A fortunate conjunction that, added to the need to get rid of the infantilizing consideration that the comic had lived for decades, was embodied in an immense range of suggestive works, from those that drank from tradition to those that broke it from the most rabid avant-garde. The kiosks were filled with magazines aimed at an adult reader who was looking for a different comic: from the renewal of the TOTEM or CIMOC genre to the modernized tradition of 1984 or Creepy, passing through the aesthetic avant-garde of Cairo or Madriz.
The offer was so wide that proposals soon appeared seeking the riskiest pirouette, such as Metropol magazine. Born from a cooperative initiative of cartoonists, in the best tradition of TioVivo or Metal Hurlant, it differentiated itself by establishing an original offer in which all the stories took place in a single space, the imaginary city of Metropol. An authentic tour de force that was based on the unlimited talent of one of the best scriptwriters in the national comic: the Valencian Antonio Segura.
With a solid literary training and a deep connoisseur of the black genre, he proposed a complex choral work in which different stories were interrelated without damaging their individual essence. Each series was autonomous, but left small details and clues that allowed a second meta-reading, on two levels where not only the intelligence and imagination of the screenwriter shone, but also his political commitment. Although the experience barely reached a year of existence, some of the series drawn by renowned authors such as Manfred Sommer, José Ortiz, Luis Bermejo, Jordi Bernet, Leopoldo Ortiz or Leopoldo Sánchez managed to survive in other magazines. One of them was Kraken, drawn by Jordi Bernet and recognized as one of the best creations of the prolific tandem.
Segura presented a black genre story with sci-fi and horror edges that posed the Metropol sewers as an authentic circulatory system that gave life to the city, but with stinking vital fluids of misery, death and depravity. Lieutenant Dante, of the Krakan brigade, was the reader’s particular Virgil for the descent into the circles of a hell full of rats, rot, lost lives and a formless Lovecraftian monster, a mythological Kraken that left the oceanic waters to be confined in a sewer jail.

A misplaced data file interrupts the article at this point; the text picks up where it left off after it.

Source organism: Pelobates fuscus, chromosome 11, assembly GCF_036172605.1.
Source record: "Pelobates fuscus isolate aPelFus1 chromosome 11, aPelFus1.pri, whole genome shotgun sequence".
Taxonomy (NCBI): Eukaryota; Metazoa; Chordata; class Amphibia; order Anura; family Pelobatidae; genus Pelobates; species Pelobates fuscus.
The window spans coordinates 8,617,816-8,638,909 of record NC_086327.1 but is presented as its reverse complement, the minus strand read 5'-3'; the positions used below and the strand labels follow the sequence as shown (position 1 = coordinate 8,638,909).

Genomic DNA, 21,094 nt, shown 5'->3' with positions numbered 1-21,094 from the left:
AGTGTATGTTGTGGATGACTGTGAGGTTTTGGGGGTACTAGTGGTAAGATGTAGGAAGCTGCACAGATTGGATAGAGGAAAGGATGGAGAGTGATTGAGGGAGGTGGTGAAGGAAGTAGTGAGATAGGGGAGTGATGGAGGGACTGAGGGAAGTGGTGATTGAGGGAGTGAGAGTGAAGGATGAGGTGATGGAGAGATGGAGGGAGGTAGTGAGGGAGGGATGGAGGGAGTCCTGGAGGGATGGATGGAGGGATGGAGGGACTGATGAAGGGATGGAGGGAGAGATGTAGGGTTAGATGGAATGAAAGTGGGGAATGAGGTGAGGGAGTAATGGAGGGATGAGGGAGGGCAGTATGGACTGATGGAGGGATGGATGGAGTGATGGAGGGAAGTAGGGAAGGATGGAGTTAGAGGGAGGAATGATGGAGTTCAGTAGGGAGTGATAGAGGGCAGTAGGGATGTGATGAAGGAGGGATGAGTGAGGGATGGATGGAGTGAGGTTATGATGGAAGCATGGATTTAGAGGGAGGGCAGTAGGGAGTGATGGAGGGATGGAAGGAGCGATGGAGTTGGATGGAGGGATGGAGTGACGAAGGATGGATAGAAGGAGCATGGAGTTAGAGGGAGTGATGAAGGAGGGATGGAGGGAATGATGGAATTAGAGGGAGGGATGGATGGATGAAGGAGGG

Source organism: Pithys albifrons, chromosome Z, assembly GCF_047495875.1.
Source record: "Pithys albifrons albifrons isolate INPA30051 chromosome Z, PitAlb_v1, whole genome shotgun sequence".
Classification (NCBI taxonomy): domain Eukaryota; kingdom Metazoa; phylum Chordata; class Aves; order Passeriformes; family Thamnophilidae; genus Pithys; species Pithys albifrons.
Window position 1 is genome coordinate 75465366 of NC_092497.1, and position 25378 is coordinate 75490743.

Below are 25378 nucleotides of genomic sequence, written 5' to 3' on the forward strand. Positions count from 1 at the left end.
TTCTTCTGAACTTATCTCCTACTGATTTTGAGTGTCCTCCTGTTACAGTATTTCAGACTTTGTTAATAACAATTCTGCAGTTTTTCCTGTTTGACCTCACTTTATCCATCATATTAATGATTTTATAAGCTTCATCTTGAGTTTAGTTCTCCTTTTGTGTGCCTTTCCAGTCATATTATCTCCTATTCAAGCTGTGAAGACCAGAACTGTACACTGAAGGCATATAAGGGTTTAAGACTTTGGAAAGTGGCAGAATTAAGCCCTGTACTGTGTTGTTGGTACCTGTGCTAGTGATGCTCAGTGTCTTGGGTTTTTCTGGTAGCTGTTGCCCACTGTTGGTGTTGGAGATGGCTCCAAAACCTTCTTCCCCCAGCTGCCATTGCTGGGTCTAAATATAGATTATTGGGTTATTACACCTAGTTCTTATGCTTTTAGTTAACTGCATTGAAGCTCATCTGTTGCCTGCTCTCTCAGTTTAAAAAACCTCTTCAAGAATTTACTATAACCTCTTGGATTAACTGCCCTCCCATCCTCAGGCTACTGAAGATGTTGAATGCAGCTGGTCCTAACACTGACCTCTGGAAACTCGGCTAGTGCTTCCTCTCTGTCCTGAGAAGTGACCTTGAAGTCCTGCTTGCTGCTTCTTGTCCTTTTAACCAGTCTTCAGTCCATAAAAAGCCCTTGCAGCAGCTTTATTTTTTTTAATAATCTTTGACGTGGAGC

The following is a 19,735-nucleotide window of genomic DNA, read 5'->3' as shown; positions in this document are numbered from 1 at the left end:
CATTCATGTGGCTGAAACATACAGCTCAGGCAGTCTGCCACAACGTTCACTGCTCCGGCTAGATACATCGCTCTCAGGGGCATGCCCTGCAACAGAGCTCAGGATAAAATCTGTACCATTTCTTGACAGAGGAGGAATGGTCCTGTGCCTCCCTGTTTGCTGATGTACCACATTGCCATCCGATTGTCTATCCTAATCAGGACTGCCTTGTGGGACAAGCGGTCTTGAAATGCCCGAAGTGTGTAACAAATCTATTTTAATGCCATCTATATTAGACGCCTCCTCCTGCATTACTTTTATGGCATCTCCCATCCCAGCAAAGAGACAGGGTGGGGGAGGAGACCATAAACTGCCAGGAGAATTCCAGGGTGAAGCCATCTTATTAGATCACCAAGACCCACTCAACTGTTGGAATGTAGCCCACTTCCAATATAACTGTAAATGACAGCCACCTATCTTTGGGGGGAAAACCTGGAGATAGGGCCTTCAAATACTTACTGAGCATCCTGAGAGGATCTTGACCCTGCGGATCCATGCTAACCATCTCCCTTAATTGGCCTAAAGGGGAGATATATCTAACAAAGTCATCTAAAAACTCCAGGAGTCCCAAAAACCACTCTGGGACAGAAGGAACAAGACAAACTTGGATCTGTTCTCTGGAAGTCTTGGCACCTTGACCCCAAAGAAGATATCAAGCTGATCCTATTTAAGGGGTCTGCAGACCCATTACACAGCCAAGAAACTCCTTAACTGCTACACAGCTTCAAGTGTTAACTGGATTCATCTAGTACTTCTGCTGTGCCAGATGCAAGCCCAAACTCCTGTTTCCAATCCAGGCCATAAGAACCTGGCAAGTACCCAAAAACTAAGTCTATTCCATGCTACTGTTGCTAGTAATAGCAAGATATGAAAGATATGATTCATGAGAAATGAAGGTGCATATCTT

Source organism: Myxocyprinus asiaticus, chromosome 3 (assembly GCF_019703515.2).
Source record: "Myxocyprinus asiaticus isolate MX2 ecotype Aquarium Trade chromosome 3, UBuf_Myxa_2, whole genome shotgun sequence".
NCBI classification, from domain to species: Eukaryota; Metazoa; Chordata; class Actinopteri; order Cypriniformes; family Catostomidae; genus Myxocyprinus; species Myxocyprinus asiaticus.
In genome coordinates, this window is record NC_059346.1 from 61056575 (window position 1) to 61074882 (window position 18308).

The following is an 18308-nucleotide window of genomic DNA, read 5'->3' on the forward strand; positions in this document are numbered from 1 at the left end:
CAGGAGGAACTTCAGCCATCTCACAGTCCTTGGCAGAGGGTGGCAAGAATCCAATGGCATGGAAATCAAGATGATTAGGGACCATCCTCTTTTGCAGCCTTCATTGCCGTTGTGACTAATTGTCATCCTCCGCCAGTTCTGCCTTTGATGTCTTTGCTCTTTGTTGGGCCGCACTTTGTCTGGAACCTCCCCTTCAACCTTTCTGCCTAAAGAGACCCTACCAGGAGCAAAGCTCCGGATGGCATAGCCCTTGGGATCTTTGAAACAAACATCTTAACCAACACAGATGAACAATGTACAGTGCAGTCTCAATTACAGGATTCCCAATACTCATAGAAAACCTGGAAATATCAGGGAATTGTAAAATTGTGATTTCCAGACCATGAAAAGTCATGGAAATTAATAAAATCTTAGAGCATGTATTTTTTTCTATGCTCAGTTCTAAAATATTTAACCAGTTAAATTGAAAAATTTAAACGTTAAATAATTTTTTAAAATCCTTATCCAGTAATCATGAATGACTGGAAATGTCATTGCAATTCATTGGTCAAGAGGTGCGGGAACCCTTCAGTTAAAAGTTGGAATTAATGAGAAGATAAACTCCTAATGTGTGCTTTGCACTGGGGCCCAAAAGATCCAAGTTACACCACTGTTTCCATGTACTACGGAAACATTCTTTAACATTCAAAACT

A perfect setting for the Valencian to unleash a depressing vision of the human being, where extreme violence becomes the only form of relationship between the inhabitants of a corrupt society. Each story delved into the monstrosities of the human being, the only true aberration of creation, with sour metaphors of reality that could be found in any newspaper, but without a hint of morality. On the contrary: Segura’s stories never had an ending that would allow an edifying reading and evil raged freely without punishment. Justice is just the corrupt face of a hypocritical system and goodness is just one more facet of the multifaceted reality of a human being with more shadows than lights.
A forceful speech that Jordi Bernet rounded off into a masterpiece with his impressive mastery of graphic narrative, with pages that ranged from expressionist terror to action scenes of a force that went beyond the vignette. Almost forty years after its conception, the DQomics publishing house publishes a comprehensive care of the entire work in its original and powerful black and white, which allows us to verify that its virtues not only remain intact, but that its message is worryingly recognizable today.